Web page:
Another line of cases presenting the alternative viewpoint is exemplified by Lantis v. Astec Ind., Inc., 648 F.2d 1118 (7th Cir. 1982). In Lantis, the court, rejecting the argument that Section 402A does not apply to "assembly-type situations," held that a seller-manufacturer may be found strictly liable for injuries caused by a defective component part of an unassembled product. Astec Industries[,] who was engaged in the business of designing, manufacturing and selling asphalt plants[,] entered into a contract to manufacture an asphalt mixing plant for E & B Paving Co. After fabrication, the plant, in its component parts, was shipped to the building site. While the plant was being erected, Edgar Lantis fell through an opening in the center of a service platform[,] which resulted in his death. The Seventh Circuit concluded that because the component parts arrived without substantial change and its use was foreseeable and that no warnings were given with respect to the opening, plaintiff was entitled to go to the jury on the products liability theory and that the trial court erred in directing a verdict for defendant Astec on products liability.
Other courts have extended the doctrine of products liability to buildings or parts of buildings that were mass produced and contained a defective product. See Schipper v. Leavitt & Sons, Inc., 44 N.J. 70, 207 A.2d 314 (1954); Kriegler v. Eichler Homes, Inc., 269 Cal. App.2d 224, 74 Cal. Rptr. 749 (1969).
Upon consideration of these differing views, it is our opinion that a prefabricated building that must be assembled is a product where the seller-manufacturer may be found strictly liable for injuries caused by a defective component part. We agree with the conclusions of the Lantis court that strict liability applies to "assembly-type situations."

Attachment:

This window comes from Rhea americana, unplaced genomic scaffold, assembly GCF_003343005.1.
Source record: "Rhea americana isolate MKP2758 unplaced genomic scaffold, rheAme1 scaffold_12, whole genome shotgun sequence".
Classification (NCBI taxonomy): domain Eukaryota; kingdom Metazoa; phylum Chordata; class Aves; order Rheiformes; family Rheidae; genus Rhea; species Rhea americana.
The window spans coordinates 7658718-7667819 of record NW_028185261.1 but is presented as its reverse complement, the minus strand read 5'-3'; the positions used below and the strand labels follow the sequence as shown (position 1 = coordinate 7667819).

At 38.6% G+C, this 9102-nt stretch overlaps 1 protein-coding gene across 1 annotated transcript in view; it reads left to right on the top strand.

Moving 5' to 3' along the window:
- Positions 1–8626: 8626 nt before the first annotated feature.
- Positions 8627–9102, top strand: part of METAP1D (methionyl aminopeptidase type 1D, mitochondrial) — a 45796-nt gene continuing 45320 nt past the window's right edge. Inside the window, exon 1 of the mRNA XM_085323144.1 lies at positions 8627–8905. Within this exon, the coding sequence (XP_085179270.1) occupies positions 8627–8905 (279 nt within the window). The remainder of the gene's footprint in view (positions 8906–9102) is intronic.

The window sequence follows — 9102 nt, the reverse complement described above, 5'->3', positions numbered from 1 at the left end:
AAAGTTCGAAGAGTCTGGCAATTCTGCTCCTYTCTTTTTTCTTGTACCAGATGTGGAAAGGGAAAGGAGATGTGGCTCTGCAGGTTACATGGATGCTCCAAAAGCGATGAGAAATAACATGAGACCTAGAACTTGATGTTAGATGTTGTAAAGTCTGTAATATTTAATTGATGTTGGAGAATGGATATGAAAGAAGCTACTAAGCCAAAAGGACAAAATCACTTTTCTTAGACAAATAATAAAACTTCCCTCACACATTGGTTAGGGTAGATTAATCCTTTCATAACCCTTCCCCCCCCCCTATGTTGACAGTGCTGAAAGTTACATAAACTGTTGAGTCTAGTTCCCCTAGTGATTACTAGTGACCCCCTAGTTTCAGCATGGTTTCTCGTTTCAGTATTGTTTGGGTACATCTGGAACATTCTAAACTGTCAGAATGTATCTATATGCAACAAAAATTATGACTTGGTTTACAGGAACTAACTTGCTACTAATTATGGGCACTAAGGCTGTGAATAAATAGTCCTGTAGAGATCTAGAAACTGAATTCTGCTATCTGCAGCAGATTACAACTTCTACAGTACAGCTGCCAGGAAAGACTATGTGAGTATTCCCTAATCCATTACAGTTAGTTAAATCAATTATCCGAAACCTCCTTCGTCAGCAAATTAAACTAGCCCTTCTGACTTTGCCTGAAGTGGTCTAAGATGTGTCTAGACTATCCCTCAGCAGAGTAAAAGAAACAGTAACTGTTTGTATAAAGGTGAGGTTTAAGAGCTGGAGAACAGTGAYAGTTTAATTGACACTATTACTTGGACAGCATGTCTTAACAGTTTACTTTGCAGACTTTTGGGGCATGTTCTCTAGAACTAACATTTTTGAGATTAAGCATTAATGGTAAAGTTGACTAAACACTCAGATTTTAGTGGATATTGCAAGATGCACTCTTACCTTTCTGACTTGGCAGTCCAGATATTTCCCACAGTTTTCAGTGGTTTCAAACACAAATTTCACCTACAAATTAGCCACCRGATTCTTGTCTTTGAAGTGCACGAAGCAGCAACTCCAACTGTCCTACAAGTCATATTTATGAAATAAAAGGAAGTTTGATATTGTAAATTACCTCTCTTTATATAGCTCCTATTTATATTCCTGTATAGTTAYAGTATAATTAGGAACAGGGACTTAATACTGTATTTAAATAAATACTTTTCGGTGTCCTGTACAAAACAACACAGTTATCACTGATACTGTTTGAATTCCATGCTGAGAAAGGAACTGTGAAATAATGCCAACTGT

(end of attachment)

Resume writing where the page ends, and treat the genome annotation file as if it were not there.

In addition, the public policy reasons expressed in Stewart v. Budget Rent-A-Car Corp., supra, would be reaffirmed in applying the doctrine here. Maximum protection to injured persons from defects in products would be provided. Furthermore, the manufacturer-seller, Mutual Welding, is best able to distribute the risk of injury for distributing defective chattel as a cost of doing business. And finally, imposing the doctrine in this instance would serve as an incentive on the manufacturer to guard against such defects happening in the future.
Moreover, Comment d, Restatement (Second) of Torts cannot be read as being an exclusive list of products to which strict liability applies. As we acknowledged earlier, the enunciated list is not an exhaustive list of examples of products. We believe that given the technological advances being made, flexibility to respond to future developments is necessary.
Id. at 456-58, 654 P.2d at 349-50.
Notwithstanding the Kaneko analysis, this court subsequently held in Bidar that "a portion of a leased or rented premises that prove[d] defective" was not a product. 66 Haw. at 556-57, 669 P.2d at 161 (brackets, ellipsis points, and internal quotation signals omitted). In Bidar, a hotel guest was injured when the towel bar that she grasped in order to pull herself to an upright position after using the toilet tore loose from the wall, causing her to lose her balance, fall, and become wedged between the toilet and the bathtub, thereby fracturing her hip and wrist. Id. at 549, 669 P.2d at 157. In her suit for damages, Bidar alleged, inter alia, that the hotel owner and operator was "strictly liable to [her] for the damages sustained." Id. (internal quotation signals omitted). In addressing Bidar's claim, this court
initially observe[d that] the plaintiff has vacillated in alleging precisely what product and defect form the basis of the cause of action.
. . . At one point before the circuit court, however, when [the defendant] argued [that] a hotel room has yet to be deemed a "product" by a court applying the rule of strict liability in tort, the plaintiff denied ever suggesting the hotel room was the "product" in question and asserted the towel rack was the defective product. But before this court, counsel seems to beat a retreat from the earlier stance; his thesis now is that "[i]f a portion of the leased or rented premises should prove defective, product liability rules of law apply."
Though mindful "that the public interest in human life and safety requires the maximum possible protection that the law can muster against dangerous defects in products," Stewart v. Budget Rent-A-Car Corp., 52 Haw. 71, 74, 470 P.2d 240, 243 (1970), we cannot agree that our rule of strict liability should be applied here. For it is still a rule of "product" liability, and we are not certain to what product or defect the plaintiff ascribes her injuries.
. . . .